Sexual Abuse and Eating Disorders: What’s the Connection?

Donald described shamefully, “After my parents divorced, my mother would get drunk and dance around the house in her nightgown. She scared me, but the worst part was I got turned on. To try and get control, I began starving myself and developed anorexia. Through therapy, I now understand how I was trying to starve out my horrible feelings about myself. And my shame also made me feel I didn’t even deserve to eat.”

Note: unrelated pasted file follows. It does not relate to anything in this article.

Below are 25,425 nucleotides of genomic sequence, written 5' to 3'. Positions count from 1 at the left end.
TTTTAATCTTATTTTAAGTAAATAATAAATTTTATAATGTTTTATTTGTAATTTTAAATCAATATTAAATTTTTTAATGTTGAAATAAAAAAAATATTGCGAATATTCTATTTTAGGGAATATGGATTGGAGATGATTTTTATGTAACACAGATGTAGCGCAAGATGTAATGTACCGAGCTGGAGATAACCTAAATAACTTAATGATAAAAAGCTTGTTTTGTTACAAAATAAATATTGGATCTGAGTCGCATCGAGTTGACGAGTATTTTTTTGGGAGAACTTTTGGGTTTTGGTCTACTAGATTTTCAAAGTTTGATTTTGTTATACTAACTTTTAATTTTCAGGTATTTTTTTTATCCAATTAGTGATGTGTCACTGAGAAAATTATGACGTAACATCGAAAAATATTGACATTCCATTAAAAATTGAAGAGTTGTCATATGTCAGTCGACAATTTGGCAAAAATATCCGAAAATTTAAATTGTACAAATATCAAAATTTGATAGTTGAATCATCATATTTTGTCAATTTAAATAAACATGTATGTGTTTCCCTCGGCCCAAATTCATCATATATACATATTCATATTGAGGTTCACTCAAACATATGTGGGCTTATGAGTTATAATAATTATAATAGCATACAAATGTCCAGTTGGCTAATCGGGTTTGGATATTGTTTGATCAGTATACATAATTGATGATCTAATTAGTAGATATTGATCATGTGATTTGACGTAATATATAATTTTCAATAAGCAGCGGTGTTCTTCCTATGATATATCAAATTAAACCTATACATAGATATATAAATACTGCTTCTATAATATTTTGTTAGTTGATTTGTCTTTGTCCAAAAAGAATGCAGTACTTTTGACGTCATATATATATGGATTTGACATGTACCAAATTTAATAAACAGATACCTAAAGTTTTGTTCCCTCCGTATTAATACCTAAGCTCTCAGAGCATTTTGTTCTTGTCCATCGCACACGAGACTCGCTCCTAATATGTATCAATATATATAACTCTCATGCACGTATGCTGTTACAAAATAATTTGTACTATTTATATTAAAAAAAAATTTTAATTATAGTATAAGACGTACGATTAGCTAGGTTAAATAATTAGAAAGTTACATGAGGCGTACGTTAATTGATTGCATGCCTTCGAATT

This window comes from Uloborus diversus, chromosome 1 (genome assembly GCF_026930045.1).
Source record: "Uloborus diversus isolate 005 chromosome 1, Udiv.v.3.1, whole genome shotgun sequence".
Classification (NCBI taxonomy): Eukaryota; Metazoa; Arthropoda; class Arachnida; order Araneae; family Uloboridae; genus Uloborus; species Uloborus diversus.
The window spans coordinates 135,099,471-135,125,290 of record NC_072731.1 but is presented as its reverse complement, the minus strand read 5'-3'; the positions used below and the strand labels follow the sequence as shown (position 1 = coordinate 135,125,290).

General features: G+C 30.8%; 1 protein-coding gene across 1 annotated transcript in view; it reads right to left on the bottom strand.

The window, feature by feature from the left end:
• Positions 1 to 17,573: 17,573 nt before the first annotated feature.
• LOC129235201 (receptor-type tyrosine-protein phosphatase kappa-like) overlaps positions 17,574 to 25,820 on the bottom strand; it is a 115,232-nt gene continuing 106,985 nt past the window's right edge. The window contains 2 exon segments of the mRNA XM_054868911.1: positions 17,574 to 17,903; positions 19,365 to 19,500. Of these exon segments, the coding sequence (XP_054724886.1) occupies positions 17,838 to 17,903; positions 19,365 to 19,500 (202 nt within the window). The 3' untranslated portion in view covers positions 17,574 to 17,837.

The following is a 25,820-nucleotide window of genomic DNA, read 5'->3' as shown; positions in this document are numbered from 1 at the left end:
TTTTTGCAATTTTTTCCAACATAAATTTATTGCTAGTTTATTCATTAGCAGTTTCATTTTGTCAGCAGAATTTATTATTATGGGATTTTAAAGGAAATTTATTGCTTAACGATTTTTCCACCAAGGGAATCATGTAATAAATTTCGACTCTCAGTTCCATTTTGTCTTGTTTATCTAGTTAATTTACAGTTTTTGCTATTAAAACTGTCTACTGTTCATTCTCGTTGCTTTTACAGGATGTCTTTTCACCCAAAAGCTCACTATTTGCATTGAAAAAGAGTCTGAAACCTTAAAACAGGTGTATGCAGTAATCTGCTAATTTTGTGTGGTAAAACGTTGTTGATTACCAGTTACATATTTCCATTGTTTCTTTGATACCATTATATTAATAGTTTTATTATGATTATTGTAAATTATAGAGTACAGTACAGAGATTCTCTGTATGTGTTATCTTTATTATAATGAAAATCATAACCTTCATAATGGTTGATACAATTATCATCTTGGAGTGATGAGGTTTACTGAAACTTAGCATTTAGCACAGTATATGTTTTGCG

Abuse violates the boundaries of the self so dramatically that one’s inner sensations of hunger, fatigue, or sexuality often become difficult to identify. People who have been sexually abused turn to food to relieve a wide range of different tension states that have nothing to do with hunger because the betrayal they experienced has made them disoriented, mistrustful, and in turmoil about their inner perceptions. For many survivors, trusting food is safer than trusting people. Food never abuses you, never hurts you, never rejects you, never dies. You get to say when, where, and how much. No other relationship complies with your needs so absolutely.